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I'm trying to add event listeners with a rule object, like this

keyMap = [
    {name: "Up", type: "keydown", code: 87, action: function(){alert("up")}},
    {name: "Down", type: "keydown", code: 83, action: function(){alert("down")}},
    {name: "Left", type: "keydown", code: 65, action: function(){alert("left")}},
    {name: "Right", type: "keydown", code: 68, action: function(){alert("right")}}
]

for(var keyAct of keyMap){
    if( typeof keyAct.action === "function" ){
         document.addEventListener(keyAct.type, function(e){
            if(e.keyCode === keyAct.code){
                keyAct.action(e);
            }
         });
    }
}

Then w/a/s/d press all alerted "right". I rewrote the for part like this:

for(var keyAct of keyMap){
    (function(keyAct){
        if( typeof keyAct.action === "function" ){
             document.addEventListener(keyAct.type, function(e){
                if(e.keyCode === keyAct.code){
                    keyAct.action(e);
                }
             });
        }
    })(keyAct);
}

It works, but is this the only way to do so? Can I do it more elegantly? I mean, this looks weird.

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You could create a separate function to create the Eventlistener. That would be better readable. But in general, no there is no other way. –  Sirko Sep 18 '13 at 10:20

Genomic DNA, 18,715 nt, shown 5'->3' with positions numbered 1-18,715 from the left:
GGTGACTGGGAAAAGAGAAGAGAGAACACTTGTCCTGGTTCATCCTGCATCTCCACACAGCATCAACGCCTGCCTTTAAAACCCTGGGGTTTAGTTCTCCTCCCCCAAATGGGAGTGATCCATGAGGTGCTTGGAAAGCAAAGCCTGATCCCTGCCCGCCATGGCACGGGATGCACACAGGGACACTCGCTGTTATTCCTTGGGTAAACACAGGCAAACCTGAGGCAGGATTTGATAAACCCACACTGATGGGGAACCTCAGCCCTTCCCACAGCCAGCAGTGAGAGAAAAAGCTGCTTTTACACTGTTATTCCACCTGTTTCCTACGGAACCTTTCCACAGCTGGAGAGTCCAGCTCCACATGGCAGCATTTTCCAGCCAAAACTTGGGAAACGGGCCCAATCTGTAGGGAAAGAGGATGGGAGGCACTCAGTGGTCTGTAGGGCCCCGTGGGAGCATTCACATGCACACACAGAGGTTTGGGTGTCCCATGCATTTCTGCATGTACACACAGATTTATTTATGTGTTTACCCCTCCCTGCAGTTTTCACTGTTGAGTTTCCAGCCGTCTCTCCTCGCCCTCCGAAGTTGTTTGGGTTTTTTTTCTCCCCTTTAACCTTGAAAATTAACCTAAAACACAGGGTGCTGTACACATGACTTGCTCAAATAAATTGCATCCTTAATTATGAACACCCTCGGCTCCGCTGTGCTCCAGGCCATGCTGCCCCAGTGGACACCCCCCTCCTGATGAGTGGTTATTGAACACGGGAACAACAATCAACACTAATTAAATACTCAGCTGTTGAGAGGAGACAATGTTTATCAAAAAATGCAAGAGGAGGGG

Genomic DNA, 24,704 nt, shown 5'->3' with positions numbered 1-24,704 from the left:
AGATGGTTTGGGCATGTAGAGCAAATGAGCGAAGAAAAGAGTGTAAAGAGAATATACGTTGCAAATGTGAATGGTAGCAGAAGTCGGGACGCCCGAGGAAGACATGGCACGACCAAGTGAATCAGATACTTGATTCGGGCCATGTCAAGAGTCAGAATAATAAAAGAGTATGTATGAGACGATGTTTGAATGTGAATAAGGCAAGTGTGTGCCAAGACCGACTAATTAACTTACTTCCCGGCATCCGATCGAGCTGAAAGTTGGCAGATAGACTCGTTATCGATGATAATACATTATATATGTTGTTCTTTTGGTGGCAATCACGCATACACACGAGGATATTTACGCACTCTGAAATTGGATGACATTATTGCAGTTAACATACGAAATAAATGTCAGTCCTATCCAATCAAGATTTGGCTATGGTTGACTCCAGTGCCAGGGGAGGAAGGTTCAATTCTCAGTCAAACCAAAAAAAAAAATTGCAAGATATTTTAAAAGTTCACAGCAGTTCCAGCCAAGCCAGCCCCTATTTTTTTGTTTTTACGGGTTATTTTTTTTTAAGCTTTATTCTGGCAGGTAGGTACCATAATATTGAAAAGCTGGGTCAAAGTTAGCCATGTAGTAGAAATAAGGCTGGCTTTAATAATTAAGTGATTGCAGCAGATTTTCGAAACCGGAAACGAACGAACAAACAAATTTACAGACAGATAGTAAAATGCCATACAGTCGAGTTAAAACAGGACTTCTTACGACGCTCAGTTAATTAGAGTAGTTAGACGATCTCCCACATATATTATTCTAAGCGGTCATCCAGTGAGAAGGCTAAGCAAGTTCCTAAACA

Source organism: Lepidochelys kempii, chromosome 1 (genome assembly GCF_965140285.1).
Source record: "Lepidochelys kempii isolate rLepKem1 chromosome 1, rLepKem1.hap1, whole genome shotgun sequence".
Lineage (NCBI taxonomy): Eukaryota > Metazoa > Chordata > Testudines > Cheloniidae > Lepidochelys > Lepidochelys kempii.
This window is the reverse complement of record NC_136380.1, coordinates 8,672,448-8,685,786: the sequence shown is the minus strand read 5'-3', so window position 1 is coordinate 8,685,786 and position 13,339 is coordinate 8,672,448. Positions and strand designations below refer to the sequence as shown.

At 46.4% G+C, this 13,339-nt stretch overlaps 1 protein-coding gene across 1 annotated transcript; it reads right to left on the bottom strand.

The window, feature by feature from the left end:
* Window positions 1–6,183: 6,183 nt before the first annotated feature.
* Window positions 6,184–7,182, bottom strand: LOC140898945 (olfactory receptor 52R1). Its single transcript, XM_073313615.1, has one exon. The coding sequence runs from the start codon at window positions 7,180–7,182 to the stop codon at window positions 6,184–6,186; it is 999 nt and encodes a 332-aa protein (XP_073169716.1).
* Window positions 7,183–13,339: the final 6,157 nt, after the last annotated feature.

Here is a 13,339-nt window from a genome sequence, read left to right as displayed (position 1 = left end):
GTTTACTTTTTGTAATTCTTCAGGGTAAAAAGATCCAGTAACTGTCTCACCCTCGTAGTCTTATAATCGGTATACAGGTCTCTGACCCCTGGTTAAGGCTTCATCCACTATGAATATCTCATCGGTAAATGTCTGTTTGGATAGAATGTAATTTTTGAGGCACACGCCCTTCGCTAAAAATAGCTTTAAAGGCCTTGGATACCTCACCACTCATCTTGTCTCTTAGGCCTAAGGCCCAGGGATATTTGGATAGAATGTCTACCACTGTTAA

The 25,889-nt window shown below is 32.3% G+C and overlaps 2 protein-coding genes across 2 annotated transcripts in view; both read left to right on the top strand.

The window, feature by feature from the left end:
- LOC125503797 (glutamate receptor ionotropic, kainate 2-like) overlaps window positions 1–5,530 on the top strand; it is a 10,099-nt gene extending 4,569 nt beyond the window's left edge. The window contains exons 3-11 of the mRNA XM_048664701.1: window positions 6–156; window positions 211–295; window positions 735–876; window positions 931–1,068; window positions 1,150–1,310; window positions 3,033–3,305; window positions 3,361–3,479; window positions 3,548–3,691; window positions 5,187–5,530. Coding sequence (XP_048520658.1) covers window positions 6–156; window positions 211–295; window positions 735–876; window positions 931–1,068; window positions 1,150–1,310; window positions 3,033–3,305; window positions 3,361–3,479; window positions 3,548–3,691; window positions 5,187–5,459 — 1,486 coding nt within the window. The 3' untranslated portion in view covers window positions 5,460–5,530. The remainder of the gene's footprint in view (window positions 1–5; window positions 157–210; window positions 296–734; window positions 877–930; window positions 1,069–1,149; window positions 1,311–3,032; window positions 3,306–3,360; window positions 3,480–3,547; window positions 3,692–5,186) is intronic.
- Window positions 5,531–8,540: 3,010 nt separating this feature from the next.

2 Answers 2

Create another function to binding events, try this:

for(var i = 0, len = keyMap.length; i < len; ++i) {
    if( typeof keyMap[i].action === "function" ) {
        binder(keyMap[i]);
    }
}

function binder(keyAct) {
    document.addEventListener(keyAct.type, function(e) {
        if(e.keyCode === keyAct.code) {
            keyAct.action(e);
        }
    });
}
share|improve this answer

I always separate out builder functions like that, to avoid recreating the builder function unnecessarily and for clarity:

for(var keyAct of keyMap){
    if( typeof keyAct.action === "function" ){
         document.addEventListener(keyAct.type, buildHandler(keyAct));
    }
}

// Elsewhere
function buildHandler(keyAct){
    return function(e) {
        if(e.keyCode === keyAct.code){
            keyAct.action(e);
        }
    };
}

Side note: for-in loops aren't designed for looping through array entries, they're for looping through the enumerable properties of objects. Using them on arrays will tend to get you into trouble (if you ever add enumerable non-index properties to an array, directly or by extending Array.prototype). Details: Myths and realities of for..in

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